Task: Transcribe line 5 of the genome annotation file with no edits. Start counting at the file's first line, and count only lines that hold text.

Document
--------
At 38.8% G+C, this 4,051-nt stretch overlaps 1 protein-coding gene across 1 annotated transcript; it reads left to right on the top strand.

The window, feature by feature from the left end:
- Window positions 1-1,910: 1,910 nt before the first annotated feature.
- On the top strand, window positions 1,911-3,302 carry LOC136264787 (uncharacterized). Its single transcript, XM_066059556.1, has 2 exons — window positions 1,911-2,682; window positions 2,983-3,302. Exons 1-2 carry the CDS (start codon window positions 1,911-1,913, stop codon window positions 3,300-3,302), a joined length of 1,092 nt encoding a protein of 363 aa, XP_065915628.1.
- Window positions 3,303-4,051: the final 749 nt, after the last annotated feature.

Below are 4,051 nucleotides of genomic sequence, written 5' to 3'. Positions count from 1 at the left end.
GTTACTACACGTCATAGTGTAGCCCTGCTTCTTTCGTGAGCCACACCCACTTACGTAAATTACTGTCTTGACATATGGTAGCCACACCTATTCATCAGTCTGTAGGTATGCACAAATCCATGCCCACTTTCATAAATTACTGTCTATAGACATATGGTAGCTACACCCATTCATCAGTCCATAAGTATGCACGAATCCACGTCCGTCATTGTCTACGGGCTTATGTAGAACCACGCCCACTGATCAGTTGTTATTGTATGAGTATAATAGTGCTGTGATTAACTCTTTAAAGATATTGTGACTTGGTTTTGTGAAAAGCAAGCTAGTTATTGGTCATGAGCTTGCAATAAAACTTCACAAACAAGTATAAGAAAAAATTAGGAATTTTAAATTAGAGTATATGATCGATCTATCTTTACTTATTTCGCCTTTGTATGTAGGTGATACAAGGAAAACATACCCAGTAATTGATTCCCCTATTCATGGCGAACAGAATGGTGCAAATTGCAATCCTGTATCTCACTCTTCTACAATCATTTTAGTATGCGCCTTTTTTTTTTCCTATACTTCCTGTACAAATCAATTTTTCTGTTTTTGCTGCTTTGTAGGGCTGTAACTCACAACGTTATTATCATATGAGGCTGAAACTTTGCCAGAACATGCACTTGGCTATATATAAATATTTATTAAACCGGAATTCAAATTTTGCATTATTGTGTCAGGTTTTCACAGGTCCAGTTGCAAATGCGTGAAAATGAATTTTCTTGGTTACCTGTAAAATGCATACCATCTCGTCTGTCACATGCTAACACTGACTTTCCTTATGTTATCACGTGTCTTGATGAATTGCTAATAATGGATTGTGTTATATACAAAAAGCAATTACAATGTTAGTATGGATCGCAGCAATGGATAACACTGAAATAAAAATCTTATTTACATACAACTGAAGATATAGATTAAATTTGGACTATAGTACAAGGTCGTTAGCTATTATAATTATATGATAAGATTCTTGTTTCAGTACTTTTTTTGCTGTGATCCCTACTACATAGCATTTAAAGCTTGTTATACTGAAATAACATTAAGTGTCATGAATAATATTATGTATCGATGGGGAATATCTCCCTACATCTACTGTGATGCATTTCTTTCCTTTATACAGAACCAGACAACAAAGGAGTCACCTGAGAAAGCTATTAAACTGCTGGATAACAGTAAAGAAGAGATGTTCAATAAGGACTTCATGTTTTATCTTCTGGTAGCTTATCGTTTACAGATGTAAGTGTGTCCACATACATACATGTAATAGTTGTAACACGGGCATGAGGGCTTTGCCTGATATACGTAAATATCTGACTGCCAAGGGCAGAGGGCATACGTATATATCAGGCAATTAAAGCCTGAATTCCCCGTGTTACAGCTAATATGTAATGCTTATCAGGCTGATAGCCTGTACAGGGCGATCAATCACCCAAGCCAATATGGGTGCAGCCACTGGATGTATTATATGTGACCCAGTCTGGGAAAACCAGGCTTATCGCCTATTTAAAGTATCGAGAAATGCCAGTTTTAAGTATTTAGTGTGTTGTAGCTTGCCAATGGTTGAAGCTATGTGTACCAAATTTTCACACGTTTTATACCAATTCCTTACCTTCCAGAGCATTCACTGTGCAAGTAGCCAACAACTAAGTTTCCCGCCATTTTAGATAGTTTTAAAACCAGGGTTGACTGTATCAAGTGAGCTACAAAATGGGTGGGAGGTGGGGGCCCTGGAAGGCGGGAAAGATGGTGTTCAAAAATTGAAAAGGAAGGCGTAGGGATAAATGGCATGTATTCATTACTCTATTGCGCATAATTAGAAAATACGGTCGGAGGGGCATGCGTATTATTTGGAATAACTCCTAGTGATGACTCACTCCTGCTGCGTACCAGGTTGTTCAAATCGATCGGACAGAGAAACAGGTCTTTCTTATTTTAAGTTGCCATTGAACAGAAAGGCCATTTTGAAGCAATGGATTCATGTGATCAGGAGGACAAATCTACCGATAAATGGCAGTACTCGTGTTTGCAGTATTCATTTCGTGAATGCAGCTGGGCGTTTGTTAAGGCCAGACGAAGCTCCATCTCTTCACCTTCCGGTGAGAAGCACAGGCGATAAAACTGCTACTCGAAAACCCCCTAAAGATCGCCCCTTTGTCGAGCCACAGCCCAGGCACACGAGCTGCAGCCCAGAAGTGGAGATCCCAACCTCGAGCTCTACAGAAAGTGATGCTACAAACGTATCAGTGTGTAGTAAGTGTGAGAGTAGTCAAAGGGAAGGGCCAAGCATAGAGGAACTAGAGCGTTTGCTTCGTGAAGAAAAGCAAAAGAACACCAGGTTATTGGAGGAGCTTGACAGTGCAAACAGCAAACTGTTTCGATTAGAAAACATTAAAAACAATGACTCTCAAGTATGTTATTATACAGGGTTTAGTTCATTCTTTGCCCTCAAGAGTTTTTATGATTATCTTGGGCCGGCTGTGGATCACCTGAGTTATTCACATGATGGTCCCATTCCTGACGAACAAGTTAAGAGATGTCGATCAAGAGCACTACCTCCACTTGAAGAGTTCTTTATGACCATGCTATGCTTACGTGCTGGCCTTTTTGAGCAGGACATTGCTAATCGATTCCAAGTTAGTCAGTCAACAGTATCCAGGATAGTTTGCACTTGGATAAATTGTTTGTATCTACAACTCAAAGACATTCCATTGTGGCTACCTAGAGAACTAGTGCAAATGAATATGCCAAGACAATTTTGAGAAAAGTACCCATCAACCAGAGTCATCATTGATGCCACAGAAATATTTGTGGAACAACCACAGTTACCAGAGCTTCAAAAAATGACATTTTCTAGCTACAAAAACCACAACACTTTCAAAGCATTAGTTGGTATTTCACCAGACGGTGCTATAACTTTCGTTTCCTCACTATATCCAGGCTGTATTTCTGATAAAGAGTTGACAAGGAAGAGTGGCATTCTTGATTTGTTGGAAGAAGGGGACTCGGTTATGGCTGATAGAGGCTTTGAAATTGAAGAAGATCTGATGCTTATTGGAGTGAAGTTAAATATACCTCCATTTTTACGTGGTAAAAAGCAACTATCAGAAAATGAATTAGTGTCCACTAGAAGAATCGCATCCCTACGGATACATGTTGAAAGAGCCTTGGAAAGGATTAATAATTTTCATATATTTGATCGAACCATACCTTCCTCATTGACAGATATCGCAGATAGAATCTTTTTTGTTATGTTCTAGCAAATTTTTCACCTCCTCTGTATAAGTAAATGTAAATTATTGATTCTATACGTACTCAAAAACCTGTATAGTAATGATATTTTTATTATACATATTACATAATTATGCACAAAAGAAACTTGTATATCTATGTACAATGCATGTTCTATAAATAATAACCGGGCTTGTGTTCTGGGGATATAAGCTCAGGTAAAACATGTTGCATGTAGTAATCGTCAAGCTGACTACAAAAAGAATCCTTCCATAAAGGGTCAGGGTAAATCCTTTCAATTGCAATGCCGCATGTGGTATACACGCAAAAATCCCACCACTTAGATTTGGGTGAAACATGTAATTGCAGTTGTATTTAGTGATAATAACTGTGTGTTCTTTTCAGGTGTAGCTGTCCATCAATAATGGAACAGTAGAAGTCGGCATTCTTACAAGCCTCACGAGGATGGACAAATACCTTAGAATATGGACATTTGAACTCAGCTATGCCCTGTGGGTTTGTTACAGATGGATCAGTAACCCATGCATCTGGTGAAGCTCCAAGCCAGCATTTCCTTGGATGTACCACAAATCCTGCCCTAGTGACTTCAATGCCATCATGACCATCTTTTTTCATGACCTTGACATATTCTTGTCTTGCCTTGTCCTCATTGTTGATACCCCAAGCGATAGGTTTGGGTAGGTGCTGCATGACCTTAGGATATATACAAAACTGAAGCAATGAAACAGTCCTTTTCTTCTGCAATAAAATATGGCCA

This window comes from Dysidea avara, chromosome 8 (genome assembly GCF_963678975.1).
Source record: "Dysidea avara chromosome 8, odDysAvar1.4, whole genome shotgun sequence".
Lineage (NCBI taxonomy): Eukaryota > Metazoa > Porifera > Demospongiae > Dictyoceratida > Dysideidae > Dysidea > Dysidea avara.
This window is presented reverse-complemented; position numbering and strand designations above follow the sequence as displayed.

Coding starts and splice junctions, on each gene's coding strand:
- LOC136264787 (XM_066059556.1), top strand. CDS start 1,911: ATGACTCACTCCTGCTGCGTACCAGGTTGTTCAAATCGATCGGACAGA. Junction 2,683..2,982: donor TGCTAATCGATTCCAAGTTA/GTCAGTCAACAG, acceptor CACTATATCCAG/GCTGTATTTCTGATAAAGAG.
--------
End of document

- Window positions 3,303-4,051: the final 749 nt, after the last annotated feature.